Cigarette smoke consists of very fine particulates (mostly < 0.1 µm in diameter) that cool and aggregate as they pass into the airway, but they still contain many active chemicals when the particles deposit at airway bifurcations where there is most turbulence.11 Deposition is relatively higher in the upper lobes where both emphysema and tumours are most common. The irritant chemicals would be expected to lead to local inflammation and mucus production. The relationship to cancer would stand, but is it the tar and chemicals that causes the COPD? Or could it be the nicotine? – a known vasoconstrictor that will be present in concentrations higher than the peak cerebral levels that lead to addiction – in which case the bronchial arterial supply could be affected leading to ischaemic damage of the airways. The bronchial arteries are complex structures with an interlacing network of vessels that are within and without the bronchial wall. Most of the anatomic work on the bronchial circulation is more than 30 years old, and current textbooks simply state that, because of the multiple anastomotic branching, damage is unlikely. But as vessels become smaller their vulnerability is likely to increase, and if with each cigarette just one or two vessels were damaged and the tissue supplied did not have adequate collateral supply, then localised infarction might result in cell death and a space appearing in the centre of the lobule. Such speculation might seem fanciful, but a seminal recent paper12 describes how small airways of 2mm diameter or less are reduced in number – i.e. somehow airways have been destroyed – and also suggests that the reduction in numbers may precede the development of centri-lobular emphysema.
There are other observations that might fit. Most respiratory physicians have a few patients who have inhaled cocaine and then present with severe COPD perhaps two decades earlier than cigarette smokers. Cocaine is a potent vaso-constrictor. The addictive “high” from cigarettes arises from the very high peak cerebral nicotine level – implying even higher levels in the bronchioles – and the switch to low tar cigarettes does not reduce disease as patients puff harder to obtain the cerebral nicotine which thus goes to the bronchioles.
However, we are left with some difficulty in explaining the dust pollution story, since the PM10 particulates inhaled from air pollution and the coal dust from mining are neither highly irritant nor vasoconstrictor in nature. Perhaps the indoor smoke of indoor cooking pollution may be different? The claimed effects of the pollution and industrial dust studies have been markedly less than for smoking, and it has been difficult to separate out potential competing effects, particularly as almost all the studies are cross-sectional or do not include the same individuals longitudinally. It is fair to state that many have been convinced by the collective body of papers, but this author has always retained doubts, largely because of the dependence on statistics to describe small effect sizes (an order of magnitude less than the effects of smoking) and the potential for uncontrolled co-variation. Space does not allow a fuller discussion, but a thoughtful recent paper describes how the complexities of the statistics may mislead when there are several co-variate factors – e.g. ageing, cohort effects, cumulative smoking, and cumulative pollution/work exposures, all of which increase with time.13 This statins paper1 also depends on statistical control, so an open mind is important. But if the vascular pathogenesis theory holds up, we may need to re-examine the putative roles of air pollution, coal dust and other agents with fresh eyes.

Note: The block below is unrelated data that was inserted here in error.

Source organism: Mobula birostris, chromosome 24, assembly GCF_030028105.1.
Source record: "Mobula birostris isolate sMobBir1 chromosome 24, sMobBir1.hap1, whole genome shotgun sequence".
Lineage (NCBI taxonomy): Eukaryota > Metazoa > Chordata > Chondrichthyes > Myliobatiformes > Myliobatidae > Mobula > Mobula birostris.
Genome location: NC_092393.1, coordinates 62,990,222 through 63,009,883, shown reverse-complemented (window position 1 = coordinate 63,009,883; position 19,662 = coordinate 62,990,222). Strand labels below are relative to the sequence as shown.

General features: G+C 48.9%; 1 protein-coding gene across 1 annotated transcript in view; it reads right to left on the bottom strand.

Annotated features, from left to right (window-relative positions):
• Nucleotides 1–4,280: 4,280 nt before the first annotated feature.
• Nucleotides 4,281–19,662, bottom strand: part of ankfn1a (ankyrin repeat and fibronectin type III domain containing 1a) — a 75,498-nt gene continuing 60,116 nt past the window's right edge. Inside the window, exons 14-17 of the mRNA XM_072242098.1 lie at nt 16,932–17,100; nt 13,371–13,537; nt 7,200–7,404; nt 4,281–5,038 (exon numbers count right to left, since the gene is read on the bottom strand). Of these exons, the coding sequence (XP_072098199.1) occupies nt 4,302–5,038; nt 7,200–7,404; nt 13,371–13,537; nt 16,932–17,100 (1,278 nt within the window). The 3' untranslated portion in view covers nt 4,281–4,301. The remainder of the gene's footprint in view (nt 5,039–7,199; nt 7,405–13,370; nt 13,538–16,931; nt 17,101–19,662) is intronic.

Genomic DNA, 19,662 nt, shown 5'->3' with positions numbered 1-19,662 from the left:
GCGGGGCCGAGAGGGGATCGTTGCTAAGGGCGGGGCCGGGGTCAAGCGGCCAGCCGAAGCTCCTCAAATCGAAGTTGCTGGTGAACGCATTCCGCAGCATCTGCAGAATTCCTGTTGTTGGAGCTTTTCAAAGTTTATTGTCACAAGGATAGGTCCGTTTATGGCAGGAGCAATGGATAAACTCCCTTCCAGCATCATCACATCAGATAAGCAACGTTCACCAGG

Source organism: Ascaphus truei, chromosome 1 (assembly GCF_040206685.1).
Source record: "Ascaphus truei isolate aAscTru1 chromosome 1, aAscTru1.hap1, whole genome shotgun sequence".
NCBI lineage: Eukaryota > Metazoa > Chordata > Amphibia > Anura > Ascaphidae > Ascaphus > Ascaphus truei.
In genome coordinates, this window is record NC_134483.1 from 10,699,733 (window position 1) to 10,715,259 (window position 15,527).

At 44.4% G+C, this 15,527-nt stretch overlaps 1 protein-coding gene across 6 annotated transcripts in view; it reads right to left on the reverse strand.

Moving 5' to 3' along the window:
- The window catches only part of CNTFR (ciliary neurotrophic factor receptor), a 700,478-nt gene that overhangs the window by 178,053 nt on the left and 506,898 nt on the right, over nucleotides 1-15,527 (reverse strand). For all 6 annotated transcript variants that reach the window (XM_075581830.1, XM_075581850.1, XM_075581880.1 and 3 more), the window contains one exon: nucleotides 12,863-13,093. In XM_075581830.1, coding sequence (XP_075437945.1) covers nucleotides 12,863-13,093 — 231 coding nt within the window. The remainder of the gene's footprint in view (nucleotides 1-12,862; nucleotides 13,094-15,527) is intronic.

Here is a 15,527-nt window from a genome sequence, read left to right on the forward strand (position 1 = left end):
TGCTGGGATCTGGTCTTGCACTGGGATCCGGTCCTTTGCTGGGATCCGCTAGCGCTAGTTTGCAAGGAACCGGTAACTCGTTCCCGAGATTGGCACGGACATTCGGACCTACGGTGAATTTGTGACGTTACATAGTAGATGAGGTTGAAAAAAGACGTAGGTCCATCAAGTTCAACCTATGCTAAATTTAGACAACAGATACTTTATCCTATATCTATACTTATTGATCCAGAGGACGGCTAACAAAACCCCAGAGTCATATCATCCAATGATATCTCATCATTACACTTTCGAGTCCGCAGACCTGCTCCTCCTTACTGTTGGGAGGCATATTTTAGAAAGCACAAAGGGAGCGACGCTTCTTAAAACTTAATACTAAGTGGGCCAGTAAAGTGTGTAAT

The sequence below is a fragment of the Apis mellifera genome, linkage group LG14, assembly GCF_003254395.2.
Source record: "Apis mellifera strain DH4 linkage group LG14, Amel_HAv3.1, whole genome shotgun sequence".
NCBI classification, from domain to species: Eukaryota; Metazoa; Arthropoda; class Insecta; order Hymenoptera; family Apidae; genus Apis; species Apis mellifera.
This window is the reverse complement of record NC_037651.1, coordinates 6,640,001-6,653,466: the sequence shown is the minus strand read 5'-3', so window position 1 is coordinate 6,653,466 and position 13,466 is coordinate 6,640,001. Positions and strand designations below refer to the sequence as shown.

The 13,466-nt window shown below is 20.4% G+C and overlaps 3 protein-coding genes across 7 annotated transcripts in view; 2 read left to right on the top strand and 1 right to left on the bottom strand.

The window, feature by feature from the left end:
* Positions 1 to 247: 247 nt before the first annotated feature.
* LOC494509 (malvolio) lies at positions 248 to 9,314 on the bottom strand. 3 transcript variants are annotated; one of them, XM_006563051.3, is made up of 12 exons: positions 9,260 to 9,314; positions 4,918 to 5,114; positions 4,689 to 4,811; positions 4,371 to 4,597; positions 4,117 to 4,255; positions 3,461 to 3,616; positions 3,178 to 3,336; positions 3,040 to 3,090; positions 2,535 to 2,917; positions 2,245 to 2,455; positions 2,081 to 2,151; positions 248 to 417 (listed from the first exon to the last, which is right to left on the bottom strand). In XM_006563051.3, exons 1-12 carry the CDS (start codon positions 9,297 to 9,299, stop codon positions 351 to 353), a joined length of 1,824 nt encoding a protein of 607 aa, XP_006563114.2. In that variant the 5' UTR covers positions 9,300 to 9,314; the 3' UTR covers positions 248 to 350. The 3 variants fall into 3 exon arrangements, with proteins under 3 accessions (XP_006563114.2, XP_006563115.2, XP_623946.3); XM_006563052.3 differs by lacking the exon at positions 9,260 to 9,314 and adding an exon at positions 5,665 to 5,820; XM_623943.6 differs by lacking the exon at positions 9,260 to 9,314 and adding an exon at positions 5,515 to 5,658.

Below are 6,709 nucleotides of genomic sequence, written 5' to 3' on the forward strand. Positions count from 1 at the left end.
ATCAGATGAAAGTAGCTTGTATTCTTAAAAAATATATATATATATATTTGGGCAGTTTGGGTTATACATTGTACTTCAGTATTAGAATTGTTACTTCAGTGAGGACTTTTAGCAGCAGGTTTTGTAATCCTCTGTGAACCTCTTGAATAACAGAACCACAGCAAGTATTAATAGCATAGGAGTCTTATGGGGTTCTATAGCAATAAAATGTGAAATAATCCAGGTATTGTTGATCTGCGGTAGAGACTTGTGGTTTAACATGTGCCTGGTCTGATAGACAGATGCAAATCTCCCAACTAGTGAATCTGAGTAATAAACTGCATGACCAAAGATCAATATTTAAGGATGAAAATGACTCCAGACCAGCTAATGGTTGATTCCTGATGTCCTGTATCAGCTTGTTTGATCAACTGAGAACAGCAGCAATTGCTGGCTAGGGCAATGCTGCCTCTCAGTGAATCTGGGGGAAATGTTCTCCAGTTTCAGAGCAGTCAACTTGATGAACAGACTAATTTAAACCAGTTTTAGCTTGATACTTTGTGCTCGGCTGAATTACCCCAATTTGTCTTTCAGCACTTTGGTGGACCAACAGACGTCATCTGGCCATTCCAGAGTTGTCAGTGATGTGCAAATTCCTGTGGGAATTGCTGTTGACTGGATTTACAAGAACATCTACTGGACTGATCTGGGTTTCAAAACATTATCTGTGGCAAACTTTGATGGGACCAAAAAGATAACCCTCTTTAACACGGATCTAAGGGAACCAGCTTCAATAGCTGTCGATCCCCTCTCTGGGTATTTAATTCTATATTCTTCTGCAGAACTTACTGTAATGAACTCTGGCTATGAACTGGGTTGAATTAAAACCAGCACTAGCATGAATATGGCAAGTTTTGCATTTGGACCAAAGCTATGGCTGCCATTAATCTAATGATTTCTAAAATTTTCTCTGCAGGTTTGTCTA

What might this mean for COPD patients? An urgent prospective study to test whether or not statins have a significant effect on COPD is needed. If that study were positive, it would significantly alter the prescribing advice for all COPD patients. Bronchodilators, pulmonary rehabilitation, and oxygen in established symptomatic disease will remain treatment mainstays, but would we still feel as passionate about the inhaled steroids?
Stopping smoking will remain the first choice for preventing disease progression, but is it possible that statins might slow disease progression even in continuing smokers by preventing local thrombi and preserving oxygenation of the small airway tissues? Perhaps the nicotine substitutes used to assist smokers to quit should be reconsidered; could they be making things worse, albeit leading to less nicotine in the longer term? – or are the relatively low peak doses safe?
This statins paper from Lawes et al.1 may be an observational study to be interpreted cautiously, but given the paucity of therapy available for COPD it is quite exciting to speculate about something that might improve outcomes significantly. It would be even more exciting if this were to lead to a new understanding of COPD disease mechanisms and thus accelerate progress. But there have been false dawns before…
Conflicts of interestThe author declares that he has no conflicts of interest in relation to this article.